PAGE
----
incrementally spill as many tuples as needed right now, but it would
be pretty easy to not quicksort the remaining tuples, but continue to
incrementally spill everything. So no, it wouldn't be too hard to hang
on to the old behavior sometimes, if it looked worthwhile.

In principle, I have no problem with doing that. Through testing, I
cannot see any actual upside, though. Perhaps I just missed something.
Even 8MB is enough to avoid the multipass merge in the event of a
surprisingly high volume of data (my work laptop is elsewhere, so I
don't have my notes on this in front of me, but I figured out the
crossover point for a couple of cases).

>> In theory, the answer could be "yes", but it seems highly unlikely.
>> Not only is very little memory required to avoid a multi-pass merge
>> step, but as described above the amount required grows very slowly
>> relative to linear growth in input. I propose to add a
>> checkpoint_warning style warning (with a checkpoint_warning style GUC
>> to control it).
> I'm skeptical about a warning for this.

Other systems expose this explicitly, and, as I said, say in an
unqualified way that a multi-pass merge should be avoided. Maybe the
warning isn't the right way of communicating that message to the DBA
in detail, but I am confident that it ought to be communicated to the
DBA fairly clearly.

> One idea would be to stop and write out a just-sorted partition
> whenever that partition is contiguous to the already-written portion.
> If the qsort is tweaked to recurse preferentially into the left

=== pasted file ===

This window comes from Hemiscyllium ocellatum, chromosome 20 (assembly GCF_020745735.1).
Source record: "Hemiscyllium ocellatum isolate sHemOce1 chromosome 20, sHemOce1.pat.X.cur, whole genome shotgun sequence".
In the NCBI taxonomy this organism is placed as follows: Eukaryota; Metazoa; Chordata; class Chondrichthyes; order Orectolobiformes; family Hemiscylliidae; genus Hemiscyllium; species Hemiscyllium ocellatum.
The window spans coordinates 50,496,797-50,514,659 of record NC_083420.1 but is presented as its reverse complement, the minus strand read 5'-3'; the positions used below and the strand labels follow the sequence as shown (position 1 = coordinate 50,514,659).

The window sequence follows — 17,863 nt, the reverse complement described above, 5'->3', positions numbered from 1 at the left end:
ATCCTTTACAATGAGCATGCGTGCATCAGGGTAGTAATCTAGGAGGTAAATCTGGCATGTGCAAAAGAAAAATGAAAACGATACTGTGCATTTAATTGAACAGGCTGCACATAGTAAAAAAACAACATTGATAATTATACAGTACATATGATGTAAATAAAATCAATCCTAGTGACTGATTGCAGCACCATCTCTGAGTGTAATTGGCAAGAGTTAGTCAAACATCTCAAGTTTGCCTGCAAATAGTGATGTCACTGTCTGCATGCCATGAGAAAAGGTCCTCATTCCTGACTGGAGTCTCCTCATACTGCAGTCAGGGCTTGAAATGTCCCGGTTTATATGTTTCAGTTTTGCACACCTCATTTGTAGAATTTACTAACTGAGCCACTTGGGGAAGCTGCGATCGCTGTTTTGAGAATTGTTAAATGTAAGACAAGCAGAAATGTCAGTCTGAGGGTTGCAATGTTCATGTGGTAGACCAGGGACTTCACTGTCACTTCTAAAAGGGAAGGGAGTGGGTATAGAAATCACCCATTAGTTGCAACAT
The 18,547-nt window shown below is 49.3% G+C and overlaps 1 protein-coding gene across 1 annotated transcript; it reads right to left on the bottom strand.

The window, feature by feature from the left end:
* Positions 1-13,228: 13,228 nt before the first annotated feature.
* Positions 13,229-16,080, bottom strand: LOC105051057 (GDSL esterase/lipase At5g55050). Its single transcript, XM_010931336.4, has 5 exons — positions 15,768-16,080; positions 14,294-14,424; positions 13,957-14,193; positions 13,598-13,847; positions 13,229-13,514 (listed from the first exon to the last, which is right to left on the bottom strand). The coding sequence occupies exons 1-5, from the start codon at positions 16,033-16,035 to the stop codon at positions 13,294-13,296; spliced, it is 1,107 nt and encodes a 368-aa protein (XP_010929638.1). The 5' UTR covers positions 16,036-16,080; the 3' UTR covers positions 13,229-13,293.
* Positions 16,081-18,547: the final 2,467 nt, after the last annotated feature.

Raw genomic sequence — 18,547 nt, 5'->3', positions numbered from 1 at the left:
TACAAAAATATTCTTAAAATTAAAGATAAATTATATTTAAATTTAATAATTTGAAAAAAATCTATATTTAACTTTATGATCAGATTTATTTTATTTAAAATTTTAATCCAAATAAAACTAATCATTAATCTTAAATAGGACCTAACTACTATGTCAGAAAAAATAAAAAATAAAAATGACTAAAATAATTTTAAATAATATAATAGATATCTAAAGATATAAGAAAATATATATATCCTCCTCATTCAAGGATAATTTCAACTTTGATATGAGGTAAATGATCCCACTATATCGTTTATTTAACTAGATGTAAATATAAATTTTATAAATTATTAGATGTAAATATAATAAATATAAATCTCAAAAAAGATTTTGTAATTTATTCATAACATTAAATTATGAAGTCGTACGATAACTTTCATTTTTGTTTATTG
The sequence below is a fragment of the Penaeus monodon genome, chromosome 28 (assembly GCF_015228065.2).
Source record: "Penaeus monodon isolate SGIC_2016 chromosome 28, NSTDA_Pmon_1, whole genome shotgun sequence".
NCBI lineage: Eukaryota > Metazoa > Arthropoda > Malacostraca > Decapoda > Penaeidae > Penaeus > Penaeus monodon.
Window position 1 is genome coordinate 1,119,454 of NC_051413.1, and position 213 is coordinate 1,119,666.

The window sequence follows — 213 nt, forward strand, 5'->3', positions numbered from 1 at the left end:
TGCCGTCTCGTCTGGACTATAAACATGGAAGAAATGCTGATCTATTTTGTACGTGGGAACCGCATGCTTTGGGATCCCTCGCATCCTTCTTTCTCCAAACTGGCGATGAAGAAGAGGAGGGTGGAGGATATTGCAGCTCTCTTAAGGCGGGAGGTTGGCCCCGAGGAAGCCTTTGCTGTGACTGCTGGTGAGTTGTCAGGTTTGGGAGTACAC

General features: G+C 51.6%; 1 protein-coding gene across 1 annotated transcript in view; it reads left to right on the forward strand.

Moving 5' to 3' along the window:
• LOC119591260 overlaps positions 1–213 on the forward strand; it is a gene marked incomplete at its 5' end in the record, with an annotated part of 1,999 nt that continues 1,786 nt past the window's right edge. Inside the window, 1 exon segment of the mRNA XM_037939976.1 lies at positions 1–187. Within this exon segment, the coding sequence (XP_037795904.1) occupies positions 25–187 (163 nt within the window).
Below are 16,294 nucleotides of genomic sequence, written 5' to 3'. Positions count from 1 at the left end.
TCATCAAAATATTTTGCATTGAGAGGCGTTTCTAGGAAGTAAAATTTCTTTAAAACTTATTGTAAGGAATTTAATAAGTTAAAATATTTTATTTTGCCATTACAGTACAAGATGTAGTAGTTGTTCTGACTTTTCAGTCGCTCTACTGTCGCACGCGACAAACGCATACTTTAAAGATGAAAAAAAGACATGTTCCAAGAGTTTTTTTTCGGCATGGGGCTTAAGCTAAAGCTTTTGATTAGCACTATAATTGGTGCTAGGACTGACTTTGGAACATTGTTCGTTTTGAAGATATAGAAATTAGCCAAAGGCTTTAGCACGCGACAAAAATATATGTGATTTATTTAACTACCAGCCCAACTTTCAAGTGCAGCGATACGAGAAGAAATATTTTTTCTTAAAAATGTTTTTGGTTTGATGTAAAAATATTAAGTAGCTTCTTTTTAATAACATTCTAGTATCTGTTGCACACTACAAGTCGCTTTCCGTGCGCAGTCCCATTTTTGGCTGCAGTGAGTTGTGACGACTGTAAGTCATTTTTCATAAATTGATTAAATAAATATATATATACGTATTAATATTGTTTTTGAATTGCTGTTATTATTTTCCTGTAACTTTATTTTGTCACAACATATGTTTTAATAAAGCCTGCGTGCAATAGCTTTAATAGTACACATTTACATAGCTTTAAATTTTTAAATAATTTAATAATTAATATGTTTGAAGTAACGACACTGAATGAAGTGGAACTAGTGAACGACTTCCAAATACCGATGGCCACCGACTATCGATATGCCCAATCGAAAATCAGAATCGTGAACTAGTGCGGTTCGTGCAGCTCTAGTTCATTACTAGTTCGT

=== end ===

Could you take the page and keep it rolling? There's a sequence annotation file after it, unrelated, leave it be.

> partition first, this would result in tuples being written out at a
> pretty study pace.  If the qsort was unbalanced and the left partition
> was always the larger of the two, then that approach would have to be
> abandoned at some point.  But I think there are already defenses
> against that, and at worst you would give up and revert to the
> sort-them-all then write-them-all behavior.

Seems kind of invasive.

> Overall this is very nice.  Doing some real world index builds of
> short text (~20 bytes ascii) identifiers, I could easily get speed ups
> of 40% with your patch if I followed the philosophy of "give it as
> much maintenance_work_mem as I can afford".  If I fine-tuned the
> maintenance_work_mem so that it was optimal for each sort method, then
> the speed up quite a bit less, only 22%.  But 22% is still very
> worthwhile, and who wants to spend their time fine-tuning the memory
> use for every index build?

Thanks, but I expected better than that. Was it a collated text
column? The C collation will put the patch in a much better light
(more strcoll() calls are needed with this new approach -- it's still
well worth it, but it is a downside that makes collated text not
especially sympathetic). Just sorting on an integer attribute is also
a good sympathetic case, FWIW.

How much time did the sort take in each case? How many runs? How much
time was spent merging? trace_sort output is very interesting here.

Peter Geoghegan